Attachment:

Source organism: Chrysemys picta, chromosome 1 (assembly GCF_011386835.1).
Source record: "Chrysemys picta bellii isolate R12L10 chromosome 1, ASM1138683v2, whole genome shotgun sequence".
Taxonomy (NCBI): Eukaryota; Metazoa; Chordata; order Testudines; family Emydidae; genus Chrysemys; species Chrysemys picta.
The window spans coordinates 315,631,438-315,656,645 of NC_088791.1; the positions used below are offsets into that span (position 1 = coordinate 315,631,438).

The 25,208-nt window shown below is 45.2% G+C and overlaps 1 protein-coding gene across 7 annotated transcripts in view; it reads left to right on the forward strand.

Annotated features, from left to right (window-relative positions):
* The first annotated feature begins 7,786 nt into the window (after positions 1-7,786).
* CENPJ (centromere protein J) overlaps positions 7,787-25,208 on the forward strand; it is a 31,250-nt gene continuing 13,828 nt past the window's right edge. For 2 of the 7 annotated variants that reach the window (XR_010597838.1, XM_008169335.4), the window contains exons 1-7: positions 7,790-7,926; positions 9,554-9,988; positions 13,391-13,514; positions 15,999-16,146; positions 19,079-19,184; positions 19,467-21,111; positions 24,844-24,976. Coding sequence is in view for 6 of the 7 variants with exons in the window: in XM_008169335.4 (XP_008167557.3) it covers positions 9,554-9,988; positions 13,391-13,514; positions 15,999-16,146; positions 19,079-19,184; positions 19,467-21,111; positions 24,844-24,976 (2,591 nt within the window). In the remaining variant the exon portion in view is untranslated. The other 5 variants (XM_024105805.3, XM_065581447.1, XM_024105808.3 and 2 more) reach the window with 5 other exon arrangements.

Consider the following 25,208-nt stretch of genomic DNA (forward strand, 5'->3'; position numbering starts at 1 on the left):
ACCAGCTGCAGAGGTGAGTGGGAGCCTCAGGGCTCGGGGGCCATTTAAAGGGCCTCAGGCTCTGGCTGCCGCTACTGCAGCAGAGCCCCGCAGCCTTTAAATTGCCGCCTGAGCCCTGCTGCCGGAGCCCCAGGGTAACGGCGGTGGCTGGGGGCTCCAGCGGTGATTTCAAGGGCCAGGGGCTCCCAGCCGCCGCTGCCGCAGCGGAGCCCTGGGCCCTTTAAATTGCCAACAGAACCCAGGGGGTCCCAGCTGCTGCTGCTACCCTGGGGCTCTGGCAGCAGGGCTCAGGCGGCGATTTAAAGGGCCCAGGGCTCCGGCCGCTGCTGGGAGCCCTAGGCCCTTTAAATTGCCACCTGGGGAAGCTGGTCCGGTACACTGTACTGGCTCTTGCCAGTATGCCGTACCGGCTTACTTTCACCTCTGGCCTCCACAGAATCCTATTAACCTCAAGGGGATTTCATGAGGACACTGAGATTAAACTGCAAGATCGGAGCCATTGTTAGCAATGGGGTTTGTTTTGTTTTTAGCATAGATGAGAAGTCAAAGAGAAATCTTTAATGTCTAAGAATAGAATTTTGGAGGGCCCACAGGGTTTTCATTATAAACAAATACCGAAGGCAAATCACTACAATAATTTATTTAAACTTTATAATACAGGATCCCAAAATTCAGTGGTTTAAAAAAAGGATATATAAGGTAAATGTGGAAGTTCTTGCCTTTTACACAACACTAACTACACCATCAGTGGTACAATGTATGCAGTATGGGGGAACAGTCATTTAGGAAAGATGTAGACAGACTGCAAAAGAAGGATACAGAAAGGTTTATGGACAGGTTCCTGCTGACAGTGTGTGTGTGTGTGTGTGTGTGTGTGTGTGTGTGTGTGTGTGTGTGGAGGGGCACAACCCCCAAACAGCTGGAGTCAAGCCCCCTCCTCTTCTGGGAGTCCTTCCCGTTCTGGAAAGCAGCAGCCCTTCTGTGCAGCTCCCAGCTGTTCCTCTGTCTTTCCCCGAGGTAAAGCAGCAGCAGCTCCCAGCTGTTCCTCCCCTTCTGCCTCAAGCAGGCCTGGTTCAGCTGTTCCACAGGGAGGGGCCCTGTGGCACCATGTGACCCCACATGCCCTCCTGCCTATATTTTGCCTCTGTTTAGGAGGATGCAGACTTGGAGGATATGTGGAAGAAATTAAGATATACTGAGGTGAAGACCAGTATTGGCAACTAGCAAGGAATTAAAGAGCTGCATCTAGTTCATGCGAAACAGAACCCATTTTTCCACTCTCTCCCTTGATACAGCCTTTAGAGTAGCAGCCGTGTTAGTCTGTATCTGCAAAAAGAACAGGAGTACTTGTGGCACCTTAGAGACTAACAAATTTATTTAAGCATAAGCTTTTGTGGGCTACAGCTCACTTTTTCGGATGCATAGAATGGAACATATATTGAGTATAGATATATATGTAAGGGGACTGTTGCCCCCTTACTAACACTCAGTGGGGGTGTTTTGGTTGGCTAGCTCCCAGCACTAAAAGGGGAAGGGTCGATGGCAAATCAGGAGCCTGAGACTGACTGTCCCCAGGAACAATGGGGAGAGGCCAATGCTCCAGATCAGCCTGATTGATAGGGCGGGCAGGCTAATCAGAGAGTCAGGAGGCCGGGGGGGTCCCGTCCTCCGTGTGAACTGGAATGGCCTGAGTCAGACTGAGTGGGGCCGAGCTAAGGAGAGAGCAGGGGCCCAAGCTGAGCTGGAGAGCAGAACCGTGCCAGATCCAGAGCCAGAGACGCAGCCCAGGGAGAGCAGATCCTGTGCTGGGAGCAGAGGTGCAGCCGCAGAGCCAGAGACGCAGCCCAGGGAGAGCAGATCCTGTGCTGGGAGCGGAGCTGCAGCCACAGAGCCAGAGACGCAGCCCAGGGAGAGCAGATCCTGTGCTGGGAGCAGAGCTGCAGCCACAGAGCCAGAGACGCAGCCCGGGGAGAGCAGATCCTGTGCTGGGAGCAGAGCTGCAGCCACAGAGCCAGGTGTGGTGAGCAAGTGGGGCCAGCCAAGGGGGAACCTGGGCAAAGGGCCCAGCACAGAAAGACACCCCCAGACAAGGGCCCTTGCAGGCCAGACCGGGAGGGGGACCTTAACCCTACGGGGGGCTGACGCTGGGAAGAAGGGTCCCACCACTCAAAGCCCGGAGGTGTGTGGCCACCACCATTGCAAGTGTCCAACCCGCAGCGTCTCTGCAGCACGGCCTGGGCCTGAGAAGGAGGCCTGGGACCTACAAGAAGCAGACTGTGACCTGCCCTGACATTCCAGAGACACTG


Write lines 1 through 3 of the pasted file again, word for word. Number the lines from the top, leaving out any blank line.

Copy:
Source organism: Chrysemys picta, chromosome 1 (assembly GCF_011386835.1).
Source record: "Chrysemys picta bellii isolate R12L10 chromosome 1, ASM1138683v2, whole genome shotgun sequence".
Taxonomy (NCBI): Eukaryota; Metazoa; Chordata; order Testudines; family Emydidae; genus Chrysemys; species Chrysemys picta.